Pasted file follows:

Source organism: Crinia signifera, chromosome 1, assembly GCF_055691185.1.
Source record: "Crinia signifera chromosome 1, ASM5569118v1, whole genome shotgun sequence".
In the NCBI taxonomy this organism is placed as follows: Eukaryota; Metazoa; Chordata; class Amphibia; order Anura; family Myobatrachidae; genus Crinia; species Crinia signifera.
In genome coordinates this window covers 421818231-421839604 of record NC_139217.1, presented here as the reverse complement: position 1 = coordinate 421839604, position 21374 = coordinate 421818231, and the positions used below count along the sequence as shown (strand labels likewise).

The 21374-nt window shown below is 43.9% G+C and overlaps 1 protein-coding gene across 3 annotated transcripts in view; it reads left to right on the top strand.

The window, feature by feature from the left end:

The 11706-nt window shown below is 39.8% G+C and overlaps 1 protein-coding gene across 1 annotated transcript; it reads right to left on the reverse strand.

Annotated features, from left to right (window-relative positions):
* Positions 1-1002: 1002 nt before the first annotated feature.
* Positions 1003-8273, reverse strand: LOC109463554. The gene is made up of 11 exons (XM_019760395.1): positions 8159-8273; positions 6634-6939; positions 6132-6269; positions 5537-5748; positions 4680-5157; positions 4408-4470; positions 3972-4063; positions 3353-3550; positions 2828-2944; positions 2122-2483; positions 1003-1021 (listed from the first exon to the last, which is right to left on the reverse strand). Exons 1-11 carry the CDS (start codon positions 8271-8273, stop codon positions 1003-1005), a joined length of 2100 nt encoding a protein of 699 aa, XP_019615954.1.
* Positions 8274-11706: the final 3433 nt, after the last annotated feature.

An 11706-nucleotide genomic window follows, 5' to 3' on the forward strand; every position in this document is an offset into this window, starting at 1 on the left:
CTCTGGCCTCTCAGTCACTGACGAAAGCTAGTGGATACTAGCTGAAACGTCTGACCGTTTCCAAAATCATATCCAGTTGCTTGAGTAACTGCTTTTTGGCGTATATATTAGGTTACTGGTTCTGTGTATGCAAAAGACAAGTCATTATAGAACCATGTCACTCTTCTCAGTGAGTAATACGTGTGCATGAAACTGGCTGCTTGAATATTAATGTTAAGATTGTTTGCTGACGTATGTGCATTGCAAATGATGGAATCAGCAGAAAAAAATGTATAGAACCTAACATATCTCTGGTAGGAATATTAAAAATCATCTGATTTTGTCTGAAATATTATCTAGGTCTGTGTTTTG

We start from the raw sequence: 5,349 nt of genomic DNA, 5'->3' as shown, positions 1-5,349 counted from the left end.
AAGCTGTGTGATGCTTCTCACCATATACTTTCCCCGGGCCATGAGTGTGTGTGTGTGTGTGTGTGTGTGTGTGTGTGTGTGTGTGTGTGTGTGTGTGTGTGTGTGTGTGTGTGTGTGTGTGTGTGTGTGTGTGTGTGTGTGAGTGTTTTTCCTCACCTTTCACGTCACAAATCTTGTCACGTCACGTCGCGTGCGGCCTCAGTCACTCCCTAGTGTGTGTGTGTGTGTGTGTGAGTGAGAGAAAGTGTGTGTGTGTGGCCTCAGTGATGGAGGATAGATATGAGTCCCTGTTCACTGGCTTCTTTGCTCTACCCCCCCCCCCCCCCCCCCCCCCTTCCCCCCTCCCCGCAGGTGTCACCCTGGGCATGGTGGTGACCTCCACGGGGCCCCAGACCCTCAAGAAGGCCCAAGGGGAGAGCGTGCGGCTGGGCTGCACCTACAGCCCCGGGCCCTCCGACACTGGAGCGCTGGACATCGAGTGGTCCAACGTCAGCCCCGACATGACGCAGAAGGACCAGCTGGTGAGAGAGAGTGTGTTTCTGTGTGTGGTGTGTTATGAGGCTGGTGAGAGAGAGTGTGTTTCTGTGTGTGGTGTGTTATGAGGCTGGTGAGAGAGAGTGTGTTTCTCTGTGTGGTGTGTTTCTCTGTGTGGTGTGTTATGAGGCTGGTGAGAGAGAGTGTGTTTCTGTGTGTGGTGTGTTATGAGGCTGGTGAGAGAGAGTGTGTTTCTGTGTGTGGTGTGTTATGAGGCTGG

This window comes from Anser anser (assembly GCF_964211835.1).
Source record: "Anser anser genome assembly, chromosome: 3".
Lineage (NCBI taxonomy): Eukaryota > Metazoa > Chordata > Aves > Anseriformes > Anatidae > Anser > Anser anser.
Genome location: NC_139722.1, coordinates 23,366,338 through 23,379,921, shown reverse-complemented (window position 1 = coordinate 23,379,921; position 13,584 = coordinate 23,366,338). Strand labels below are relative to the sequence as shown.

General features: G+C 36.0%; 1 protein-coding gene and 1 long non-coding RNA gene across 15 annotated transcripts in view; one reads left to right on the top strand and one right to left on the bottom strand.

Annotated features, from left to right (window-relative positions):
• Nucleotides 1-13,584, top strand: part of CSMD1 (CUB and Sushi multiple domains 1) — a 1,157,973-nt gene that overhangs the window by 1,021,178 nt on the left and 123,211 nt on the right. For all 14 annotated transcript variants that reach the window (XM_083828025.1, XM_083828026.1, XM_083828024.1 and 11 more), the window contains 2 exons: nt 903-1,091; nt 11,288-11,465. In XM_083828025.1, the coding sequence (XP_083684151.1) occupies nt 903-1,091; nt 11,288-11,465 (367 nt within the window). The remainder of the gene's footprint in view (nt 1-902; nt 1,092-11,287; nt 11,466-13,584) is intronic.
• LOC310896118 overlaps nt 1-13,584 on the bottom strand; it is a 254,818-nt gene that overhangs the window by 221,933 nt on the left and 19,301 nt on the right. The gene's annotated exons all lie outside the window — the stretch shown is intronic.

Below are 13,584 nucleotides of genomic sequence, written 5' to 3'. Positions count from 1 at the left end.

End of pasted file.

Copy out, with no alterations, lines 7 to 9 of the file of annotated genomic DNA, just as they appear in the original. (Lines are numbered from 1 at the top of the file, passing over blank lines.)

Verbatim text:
The 11706-nt window shown below is 39.8% G+C and overlaps 1 protein-coding gene across 1 annotated transcript; it reads right to left on the reverse strand.

Annotated features, from left to right (window-relative positions):
* Positions 1-1002: 1002 nt before the first annotated feature.